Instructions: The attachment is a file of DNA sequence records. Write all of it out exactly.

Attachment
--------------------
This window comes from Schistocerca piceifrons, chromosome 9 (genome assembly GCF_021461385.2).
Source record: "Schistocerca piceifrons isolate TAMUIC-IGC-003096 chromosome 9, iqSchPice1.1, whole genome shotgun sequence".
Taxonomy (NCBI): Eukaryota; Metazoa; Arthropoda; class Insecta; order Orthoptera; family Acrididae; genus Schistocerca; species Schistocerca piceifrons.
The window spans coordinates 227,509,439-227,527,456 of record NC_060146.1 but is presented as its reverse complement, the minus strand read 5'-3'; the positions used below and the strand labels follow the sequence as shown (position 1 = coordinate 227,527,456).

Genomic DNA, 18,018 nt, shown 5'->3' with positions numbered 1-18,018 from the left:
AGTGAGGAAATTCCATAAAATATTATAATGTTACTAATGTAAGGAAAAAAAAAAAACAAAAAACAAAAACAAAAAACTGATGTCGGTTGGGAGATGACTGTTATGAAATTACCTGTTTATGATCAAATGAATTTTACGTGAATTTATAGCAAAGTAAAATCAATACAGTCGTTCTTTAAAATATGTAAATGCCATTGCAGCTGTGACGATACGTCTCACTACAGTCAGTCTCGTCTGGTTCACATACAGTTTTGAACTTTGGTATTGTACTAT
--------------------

This window comes from Schistocerca piceifrons, chromosome 9 (genome assembly GCF_021461385.2).
Source record: "Schistocerca piceifrons isolate TAMUIC-IGC-003096 chromosome 9, iqSchPice1.1, whole genome shotgun sequence".
Taxonomy (NCBI): Eukaryota; Metazoa; Arthropoda; class Insecta; order Orthoptera; family Acrididae; genus Schistocerca; species Schistocerca piceifrons.
The window spans coordinates 227,509,439-227,527,456 of record NC_060146.1 but is presented as its reverse complement, the minus strand read 5'-3'; the positions used below and the strand labels follow the sequence as shown (position 1 = coordinate 227,527,456).

Genomic DNA, 18,018 nt, shown 5'->3' with positions numbered 1-18,018 from the left:
AGTGAGGAAATTCCATAAAATATTATAATGTTACTAATGTAAGGAAAAAAAAAAAACAAAAAACAAAAACAAAAAACTGATGTCGGTTGGGAGATGACTGTTATGAAATTACCTGTTTATGATCAAATGAATTTTACGTGAATTTATAGCAAAGTAAAATCAATACAGTCGTTCTTTAAAATATGTAAATGCCATTGCAGCTGTGACGATACGTCTCACTACAGTCAGTCTCGTCTGGTTCACATACAGTTTTGAACTTTGGTATTGTACTAT